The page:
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High hyperdiploid acute lymphoblastic leukaemia

Written1999-06Barbara Gibbons
NE London Regional Cytogenetics Laboratory 2nd Floor, Queen Square House Institute of Neurology Queen Square London WC1N 3BG, UK

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ICD-Morpho 9811/3 B lymphoblastic leukaemia/lymphoma, NOS
ICD-Morpho 9815/3 B lymphoblastic leukaemia/lymphoma with hyperdiploidy
Atlas_Id 1085

Clinics and Pathology

Disease acute lymphoblastic leukaemia (ALL)
Phenotype / cell stem origin c-ALL or early pre-B immunophenotype
Epidemiology this type of leukaemia is most common in children (20-30% of childhood ALL), peaking at 3-5 years although it is rare in infants and has a low incidence in adults (5% of adult ALL); excess of females
Clinics high hyperdiploidy is associated with a low white cell count, and FAB type L1 or L2
Prognosis prognosis for children is good with long term survival of 70%-80%; adults do less well although event free survival of 59% at 3 years has been reported; the good prognosis is thought to be related to leukaemic cell sensitivity to a number of anti-leukaemic drugs and the propensity of cells to respond by apoptosis; it is unclear why a proportion of patients fail to achieve long term remission but there is evidence that higher chromosome counts of >56 chromosomes and the presence of trisomies 4 and 10 may be associated with a good prognosis whereas the presence of i(17q) is clearly associated with a poor prognosis


Note the hyperdiploid karyotype is thought to arise from a from a single step mechanism; maintenance of heterozygosity has been demonstrated suggesting that the hyperdiploidy does not arise from a near haploid precursor
Cytogenetics Morphological patients with hyperdiploidy of >50 chromosomes have clones of 51-68 chromosomes; although high hyperdiploid clones are rarely identical, they tend to show a pattern of chromosome gain with extra copies of chromosomes 4, 6, 10, 14, 18 and 21; the gains, apart from chromosome 21, more often result in trisomy rather than tetrasomy for the gained chromosomes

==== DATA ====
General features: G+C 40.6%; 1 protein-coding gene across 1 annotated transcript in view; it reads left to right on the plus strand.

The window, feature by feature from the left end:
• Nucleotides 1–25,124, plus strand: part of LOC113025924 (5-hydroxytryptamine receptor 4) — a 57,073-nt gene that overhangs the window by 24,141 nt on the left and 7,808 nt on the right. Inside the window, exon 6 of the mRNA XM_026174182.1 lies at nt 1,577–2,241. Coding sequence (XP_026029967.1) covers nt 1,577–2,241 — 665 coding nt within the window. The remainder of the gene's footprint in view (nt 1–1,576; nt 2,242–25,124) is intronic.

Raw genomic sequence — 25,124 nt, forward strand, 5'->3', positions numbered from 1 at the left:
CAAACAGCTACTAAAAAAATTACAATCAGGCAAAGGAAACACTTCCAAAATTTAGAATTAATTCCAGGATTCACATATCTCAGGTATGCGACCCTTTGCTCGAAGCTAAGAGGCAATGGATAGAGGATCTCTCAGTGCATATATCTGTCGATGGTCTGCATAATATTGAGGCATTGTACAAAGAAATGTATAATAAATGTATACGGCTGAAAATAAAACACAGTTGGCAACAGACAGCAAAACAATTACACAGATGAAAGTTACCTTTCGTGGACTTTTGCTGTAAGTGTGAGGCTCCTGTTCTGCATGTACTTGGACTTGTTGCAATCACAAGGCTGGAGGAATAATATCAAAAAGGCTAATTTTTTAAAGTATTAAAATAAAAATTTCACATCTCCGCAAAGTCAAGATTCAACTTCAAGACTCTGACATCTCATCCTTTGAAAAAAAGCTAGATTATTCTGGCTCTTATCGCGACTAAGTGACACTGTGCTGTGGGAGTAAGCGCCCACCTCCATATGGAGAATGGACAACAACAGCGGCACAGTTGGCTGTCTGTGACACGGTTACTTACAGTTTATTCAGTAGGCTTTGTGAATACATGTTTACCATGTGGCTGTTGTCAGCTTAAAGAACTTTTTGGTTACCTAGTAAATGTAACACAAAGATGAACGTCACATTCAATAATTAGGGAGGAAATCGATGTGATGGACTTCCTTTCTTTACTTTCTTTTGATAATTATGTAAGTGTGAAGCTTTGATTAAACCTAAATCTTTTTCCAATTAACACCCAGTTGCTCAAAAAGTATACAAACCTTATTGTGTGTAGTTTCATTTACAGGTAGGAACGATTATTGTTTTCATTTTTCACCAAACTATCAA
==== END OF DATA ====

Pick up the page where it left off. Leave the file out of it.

Cytogenetics Molecular high hyperdiploidy can be detected by application of a panel of probes which will detect the characteristic pattern of gain; this technique can be applied to interphase blasts but care must be exercised in interpretation and the non-random translocations such as t(9;22), t(1;19), t(12;21) and t(4;11) should be excluded by application of appropriate probes
Additional anomalies translocations and other structural chromosome abnormalities are present in approximately half of high hyperdiploid cases; duplication 1q is the most common additional change; duplication of 1q, deletion of 6q and random structural abnormalities have no known prognostic impact; however, the presence of non-random translocations such as t(9;22), t(4;11), t(1;19) and t(12;21) indicate that the translocation is most likely the primary change and that the hyperdiploidy is probably a secondary event; in such cases the leukaemia should be classified according to the translocation rather than the ploidy group in order to assign the correct prognostic implications


Cytogenetics and prognosis in childhood lymphoblastic leukaemia: results of MRC UKALL X. Medical Research Council Working Party in Childhood Leukaemia.
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Hyperdiploid acute lymphoblastic leukemia with 51 to 65 chromosomes: a distinct biological entity with a marked propensity to undergo apoptosis.
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This paper should be referenced as such :
Gibbons, B
High hyperdiploid acute lymphoblastic leukaemia
Atlas Genet Cytogenet Oncol Haematol. 1999;3(3):145-146.
Free journal version : [ pdf ]   [ DOI ]
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External links

COSMICHisto = - Site = haematopoietic_and_lymphoid_tissue (COSMIC)
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arrayMap (UZH-SIB Zurich)Topo ( C42) Morph ( 9815/3) -   [auto + random 100 samples .. if exist ]   [tabulated segments]
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